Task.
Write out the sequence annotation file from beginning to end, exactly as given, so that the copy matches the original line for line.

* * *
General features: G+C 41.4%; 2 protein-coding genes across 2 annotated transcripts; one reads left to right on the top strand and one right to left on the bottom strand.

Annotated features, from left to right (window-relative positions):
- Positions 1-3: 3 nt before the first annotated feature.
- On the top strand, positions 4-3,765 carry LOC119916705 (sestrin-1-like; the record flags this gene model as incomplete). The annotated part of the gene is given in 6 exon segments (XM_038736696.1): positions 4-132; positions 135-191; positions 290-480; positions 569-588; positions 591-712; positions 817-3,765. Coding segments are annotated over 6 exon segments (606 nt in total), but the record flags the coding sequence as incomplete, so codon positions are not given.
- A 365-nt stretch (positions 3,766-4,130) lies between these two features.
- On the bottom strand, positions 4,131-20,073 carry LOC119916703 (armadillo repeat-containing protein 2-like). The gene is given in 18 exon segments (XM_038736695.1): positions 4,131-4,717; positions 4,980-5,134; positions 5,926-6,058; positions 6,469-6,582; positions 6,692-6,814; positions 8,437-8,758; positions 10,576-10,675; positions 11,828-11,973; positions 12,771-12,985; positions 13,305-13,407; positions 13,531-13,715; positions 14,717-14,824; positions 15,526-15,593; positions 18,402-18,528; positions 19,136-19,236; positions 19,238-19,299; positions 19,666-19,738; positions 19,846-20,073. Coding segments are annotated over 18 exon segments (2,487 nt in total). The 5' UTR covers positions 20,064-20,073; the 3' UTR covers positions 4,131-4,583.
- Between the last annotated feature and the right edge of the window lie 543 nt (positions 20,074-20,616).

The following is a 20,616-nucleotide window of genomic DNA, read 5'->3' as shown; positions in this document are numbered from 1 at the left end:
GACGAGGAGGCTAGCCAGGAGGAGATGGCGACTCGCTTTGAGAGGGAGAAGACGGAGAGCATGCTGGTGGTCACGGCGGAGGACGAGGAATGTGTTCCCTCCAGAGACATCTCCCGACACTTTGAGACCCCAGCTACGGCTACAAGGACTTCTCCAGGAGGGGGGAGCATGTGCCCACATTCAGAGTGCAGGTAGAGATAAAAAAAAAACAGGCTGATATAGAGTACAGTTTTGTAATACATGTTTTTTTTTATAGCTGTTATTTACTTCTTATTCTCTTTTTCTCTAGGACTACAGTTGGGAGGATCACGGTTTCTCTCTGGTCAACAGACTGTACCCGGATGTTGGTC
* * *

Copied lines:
General features: G+C 41.4%; 2 protein-coding genes across 2 annotated transcripts; one reads left to right on the top strand and one right to left on the bottom strand.

Annotated features, from left to right (window-relative positions):
- Positions 1-3: 3 nt before the first annotated feature.
- On the top strand, positions 4-3,765 carry LOC119916705 (sestrin-1-like; the record flags this gene model as incomplete). The annotated part of the gene is given in 6 exon segments (XM_038736696.1): positions 4-132; positions 135-191; positions 290-480; positions 569-588; positions 591-712; positions 817-3,765. Coding segments are annotated over 6 exon segments (606 nt in total), but the record flags the coding sequence as incomplete, so codon positions are not given.
- A 365-nt stretch (positions 3,766-4,130) lies between these two features.
- On the bottom strand, positions 4,131-20,073 carry LOC119916703 (armadillo repeat-containing protein 2-like). The gene is given in 18 exon segments (XM_038736695.1): positions 4,131-4,717; positions 4,980-5,134; positions 5,926-6,058; positions 6,469-6,582; positions 6,692-6,814; positions 8,437-8,758; positions 10,576-10,675; positions 11,828-11,973; positions 12,771-12,985; positions 13,305-13,407; positions 13,531-13,715; positions 14,717-14,824; positions 15,526-15,593; positions 18,402-18,528; positions 19,136-19,236; positions 19,238-19,299; positions 19,666-19,738; positions 19,846-20,073. Coding segments are annotated over 18 exon segments (2,487 nt in total). The 5' UTR covers positions 20,064-20,073; the 3' UTR covers positions 4,131-4,583.
- Between the last annotated feature and the right edge of the window lie 543 nt (positions 20,074-20,616).

The following is a 20,616-nucleotide window of genomic DNA, read 5'->3' as shown; positions in this document are numbered from 1 at the left end:
GACGAGGAGGCTAGCCAGGAGGAGATGGCGACTCGCTTTGAGAGGGAGAAGACGGAGAGCATGCTGGTGGTCACGGCGGAGGACGAGGAATGTGTTCCCTCCAGAGACATCTCCCGACACTTTGAGACCCCAGCTACGGCTACAAGGACTTCTCCAGGAGGGGGGAGCATGTGCCCACATTCAGAGTGCAGGTAGAGATAAAAAAAAAACAGGCTGATATAGAGTACAGTTTTGTAATACATGTTTTTTTTTATAGCTGTTATTTACTTCTTATTCTCTTTTTCTCTAGGACTACAGTTGGGAGGATCACGGTTTCTCTCTGGTCAACAGACTGTACCCGGATGTTGGTC